“We have also witnessed an increase in mileage on the used vehicles returning to the market. With ELDs in place, this increase in mileage is likely due to fleet managers keeping their units in service a little longer. Considering how stable the overall market has been despite an increase in supply and units returning with higher mileage, you can see just how strong the market has been,” Giles mentioned.

The shortage of driver availability was, and still is, a significant factor to have the drivers necessary to operate the additional needed vehicles. 

“Companies had to scramble to get more drivers. Several pay increases, plus more driver-attracting trucks, were two of the main ways this has been attempted. Newer trucks and changes in specifications, such as more automatic transmissions for Class 7 units and automated manual transmissions (AMTs) for Class 7 and Class 8 tractors, have consequently been increased going forward. Automatic transmissions have pretty much been the norm for several years up through Class 6 with AMTs becoming very popular on orders going forward with Class 7 and Class 8,” Cathey said.

Right now, cycling strategies will be shortened for both driver retention and improved economy of operation. “Used truck buyers will realize a benefit by having fresher equipment with fewer miles and better-conditioned units,” Cathey said. 

The Ongoing Truck Shortage

Currently, there seems to be a shortage of low-mileage clean trucks, which drives up or stabilizes the value of these trucks on the market for sale. 

“There will always be price buyers who will pick up the higher mileage trucks that usually have the more diminished condition. Many price buyers are small operations with their own shops and are willing to maintain and fix up these units,” Cathey explained.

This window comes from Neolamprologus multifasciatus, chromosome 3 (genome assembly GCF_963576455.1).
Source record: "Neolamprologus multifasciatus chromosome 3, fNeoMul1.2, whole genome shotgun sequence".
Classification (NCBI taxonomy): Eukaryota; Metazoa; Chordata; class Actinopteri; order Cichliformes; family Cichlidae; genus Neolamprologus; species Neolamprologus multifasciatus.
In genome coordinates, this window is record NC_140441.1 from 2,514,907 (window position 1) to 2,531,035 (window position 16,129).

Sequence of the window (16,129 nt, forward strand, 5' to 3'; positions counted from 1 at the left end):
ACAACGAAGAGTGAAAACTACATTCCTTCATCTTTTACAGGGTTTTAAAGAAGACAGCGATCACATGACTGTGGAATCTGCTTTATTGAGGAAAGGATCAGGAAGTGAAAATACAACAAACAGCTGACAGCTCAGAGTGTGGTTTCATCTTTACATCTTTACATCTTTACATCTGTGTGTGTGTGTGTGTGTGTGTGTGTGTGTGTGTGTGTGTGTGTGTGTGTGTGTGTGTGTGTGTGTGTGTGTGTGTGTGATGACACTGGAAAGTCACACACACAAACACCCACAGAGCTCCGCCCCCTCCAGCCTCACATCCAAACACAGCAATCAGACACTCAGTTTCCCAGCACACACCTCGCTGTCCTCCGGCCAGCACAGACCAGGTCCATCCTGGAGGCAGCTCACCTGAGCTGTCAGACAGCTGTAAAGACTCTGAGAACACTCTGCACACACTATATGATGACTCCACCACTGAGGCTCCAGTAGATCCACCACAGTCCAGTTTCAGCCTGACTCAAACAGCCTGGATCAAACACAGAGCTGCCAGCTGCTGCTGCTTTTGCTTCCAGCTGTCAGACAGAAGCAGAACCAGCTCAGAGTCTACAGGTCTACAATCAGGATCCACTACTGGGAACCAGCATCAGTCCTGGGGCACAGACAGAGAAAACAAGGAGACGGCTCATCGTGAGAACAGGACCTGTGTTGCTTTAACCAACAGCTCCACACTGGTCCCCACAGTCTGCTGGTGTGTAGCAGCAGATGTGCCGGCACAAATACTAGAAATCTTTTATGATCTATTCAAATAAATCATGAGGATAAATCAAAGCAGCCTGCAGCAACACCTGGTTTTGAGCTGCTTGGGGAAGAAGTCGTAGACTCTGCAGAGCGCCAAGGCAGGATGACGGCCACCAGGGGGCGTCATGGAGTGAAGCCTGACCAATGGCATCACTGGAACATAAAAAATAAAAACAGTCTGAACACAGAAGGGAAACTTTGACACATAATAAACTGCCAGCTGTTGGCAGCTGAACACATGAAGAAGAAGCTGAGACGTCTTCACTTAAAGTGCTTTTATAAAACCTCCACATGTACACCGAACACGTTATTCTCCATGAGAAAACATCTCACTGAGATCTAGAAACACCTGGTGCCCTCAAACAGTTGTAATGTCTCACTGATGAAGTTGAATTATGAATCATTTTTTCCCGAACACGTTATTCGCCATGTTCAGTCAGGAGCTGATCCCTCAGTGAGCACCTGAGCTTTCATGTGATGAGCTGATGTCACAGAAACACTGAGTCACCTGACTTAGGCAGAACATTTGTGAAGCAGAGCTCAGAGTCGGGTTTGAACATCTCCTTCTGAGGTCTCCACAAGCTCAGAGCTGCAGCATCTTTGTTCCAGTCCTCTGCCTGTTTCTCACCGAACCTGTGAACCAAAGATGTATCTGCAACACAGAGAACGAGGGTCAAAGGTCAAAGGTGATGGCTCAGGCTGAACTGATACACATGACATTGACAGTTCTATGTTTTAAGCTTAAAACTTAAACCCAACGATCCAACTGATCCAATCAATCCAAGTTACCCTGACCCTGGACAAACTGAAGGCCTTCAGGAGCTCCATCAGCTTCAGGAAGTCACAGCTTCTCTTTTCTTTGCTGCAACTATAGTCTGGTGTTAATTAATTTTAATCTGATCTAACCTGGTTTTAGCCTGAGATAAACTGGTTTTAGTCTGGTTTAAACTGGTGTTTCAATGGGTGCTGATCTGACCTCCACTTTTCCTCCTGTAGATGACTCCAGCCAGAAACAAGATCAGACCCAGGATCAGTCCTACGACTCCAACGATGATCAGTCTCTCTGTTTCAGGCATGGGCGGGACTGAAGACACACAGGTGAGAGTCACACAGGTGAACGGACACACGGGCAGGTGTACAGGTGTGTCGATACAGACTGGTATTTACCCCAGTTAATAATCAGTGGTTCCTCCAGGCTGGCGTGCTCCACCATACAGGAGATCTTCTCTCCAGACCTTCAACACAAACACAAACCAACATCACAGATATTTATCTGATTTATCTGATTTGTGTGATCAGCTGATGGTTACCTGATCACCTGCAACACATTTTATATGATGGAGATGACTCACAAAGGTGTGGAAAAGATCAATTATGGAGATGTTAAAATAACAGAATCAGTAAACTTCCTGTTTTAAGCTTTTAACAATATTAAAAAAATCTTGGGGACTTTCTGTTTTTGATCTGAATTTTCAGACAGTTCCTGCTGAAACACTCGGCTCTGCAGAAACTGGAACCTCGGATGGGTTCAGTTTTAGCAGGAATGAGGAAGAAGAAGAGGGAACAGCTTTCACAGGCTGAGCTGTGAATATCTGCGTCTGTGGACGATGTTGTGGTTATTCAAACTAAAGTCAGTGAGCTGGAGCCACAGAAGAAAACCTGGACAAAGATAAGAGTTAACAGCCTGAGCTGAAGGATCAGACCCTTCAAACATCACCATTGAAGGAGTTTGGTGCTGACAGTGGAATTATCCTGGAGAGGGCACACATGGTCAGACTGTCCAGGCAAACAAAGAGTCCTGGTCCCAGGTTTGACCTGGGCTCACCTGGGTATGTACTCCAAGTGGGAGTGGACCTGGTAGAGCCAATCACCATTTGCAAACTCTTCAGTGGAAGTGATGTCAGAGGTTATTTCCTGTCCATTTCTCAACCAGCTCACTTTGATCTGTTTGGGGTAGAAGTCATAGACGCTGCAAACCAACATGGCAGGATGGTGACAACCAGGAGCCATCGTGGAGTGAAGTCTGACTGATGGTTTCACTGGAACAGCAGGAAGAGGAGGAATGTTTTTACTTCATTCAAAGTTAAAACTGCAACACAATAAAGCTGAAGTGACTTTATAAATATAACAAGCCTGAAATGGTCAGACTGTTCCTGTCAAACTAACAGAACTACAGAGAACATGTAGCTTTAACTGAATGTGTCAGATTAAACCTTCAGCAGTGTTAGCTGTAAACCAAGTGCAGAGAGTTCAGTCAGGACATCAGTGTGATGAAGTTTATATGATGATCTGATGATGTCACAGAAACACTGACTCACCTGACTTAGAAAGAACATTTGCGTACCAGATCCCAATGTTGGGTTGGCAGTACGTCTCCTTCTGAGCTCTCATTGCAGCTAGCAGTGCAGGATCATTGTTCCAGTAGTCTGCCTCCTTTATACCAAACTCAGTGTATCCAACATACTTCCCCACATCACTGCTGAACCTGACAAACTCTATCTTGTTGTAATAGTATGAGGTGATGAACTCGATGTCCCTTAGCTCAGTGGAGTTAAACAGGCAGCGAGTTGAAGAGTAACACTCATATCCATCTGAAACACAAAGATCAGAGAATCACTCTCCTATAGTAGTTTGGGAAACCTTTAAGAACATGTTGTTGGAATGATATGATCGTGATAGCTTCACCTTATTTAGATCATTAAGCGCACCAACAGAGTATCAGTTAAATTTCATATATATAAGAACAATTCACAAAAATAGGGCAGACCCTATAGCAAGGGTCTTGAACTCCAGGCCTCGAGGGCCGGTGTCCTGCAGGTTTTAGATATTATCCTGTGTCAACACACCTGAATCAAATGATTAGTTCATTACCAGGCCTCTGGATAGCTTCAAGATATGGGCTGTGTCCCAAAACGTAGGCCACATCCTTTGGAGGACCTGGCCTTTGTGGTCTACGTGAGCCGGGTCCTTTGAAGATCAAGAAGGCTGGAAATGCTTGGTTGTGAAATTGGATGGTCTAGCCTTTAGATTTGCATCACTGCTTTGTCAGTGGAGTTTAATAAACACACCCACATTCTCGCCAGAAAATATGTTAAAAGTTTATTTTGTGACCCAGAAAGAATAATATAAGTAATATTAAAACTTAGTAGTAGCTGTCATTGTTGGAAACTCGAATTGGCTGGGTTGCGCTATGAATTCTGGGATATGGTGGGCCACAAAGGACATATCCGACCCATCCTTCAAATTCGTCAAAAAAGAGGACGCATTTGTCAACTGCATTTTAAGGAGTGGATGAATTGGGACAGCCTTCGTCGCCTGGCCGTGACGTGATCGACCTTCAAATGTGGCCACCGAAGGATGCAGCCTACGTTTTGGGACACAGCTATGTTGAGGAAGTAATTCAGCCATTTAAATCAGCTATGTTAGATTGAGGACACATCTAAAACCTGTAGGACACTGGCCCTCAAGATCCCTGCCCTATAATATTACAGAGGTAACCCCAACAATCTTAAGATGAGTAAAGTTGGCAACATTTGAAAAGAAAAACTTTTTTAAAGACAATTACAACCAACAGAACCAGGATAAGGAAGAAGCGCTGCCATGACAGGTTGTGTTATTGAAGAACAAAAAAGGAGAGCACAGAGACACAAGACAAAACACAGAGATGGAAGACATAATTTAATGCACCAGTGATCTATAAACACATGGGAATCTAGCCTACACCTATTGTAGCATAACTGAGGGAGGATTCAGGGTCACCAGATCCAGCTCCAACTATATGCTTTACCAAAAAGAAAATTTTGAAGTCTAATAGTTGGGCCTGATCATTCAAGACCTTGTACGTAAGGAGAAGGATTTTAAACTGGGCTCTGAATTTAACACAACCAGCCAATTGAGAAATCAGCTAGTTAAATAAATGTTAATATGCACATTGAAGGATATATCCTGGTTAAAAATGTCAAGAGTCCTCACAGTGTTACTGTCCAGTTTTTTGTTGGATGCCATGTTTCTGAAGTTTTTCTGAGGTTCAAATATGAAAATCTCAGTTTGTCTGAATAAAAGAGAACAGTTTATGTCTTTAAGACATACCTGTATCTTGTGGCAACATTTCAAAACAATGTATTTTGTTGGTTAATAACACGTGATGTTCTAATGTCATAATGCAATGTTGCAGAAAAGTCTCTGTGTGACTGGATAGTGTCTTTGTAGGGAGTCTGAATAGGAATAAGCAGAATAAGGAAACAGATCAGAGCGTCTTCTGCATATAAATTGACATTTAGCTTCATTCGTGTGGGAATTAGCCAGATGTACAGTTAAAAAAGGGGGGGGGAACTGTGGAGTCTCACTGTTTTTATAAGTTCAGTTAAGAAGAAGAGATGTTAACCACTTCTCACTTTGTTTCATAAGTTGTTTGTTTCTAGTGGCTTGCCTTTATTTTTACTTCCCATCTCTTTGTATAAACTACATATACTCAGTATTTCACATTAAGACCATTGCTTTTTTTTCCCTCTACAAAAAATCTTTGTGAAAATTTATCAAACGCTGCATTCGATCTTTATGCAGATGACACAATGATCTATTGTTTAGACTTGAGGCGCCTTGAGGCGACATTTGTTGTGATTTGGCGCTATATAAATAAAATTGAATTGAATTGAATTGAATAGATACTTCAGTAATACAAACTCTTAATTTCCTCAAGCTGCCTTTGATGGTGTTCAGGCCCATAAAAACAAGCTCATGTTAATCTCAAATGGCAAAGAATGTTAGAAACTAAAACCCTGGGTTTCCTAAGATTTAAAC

An increase in the supply of box trucks is helping keep downward pressure on those segments. “Booming delivery and shipping industries are helping to offset added depreciation due to an increase in supply. Vocational and wrecker units are in high demand and are bringing a premium due to their limited availability and increased demand in certain locations,” Giles said.

Continued additional funding from federal and local agencies helps to maintain increases and helps prices stabilize more. “Depreciation does, and always will, affect equipment value as it ages, but the minor depreciation we have been used to will likely increase, as ordered units continue to be delivered and equipment needs, new and used get fulfilled,” Cathey said.

Wholesale Market Decade in Review

While the market continues to depreciate, the average price for used equipment has increased on a year-over-year basis. 

“Fleet managers are more concerned with residual values than ever. Maximizing life and knowing exactly when to pull units from service to reduce depreciation is critical. They are also equipping units to be desirable for the first and secondary markets with the ideal engine, transmission, and telematics solution that will benefit not only their workforce, but it will also benefit their remarketing teams and allow them to turn the units faster and for a higher premium,” Giles explained. 

While the market continues to depreciate, used truck values have increased over time. 
 - Source: Black Book

While the market continues to depreciate, used truck values have increased over time. 

Source: Black Book

In the past three years, we have seen the average price of a four to 10 year-old unit increase over 13.9%. Currently, Class 8 fleets are exploring ordering 13.0L engines going forward. With these engines being proprietary OEM offerings, it helps make them economically priced to go along with economic operating results, according to Black Book. 

“Fleet managers are getting on board with the 13.0L/AMT combination and the secondary buyer is beginning to realize it will mostly be what is available as cycles move ahead. The driver of the future, for the most part, will prefer to not be manually shifting gears or worrying about 13.0L or 15.0L engines. He or she will be more concerned with ease of operation and getting their load delivered. 15.0L engines, as well as 13-speed and 18-speed manual transmissions, aren’t going away, but there will be much fewer of them down the road,” Cathey said. 

Originally posted on Work Truck Online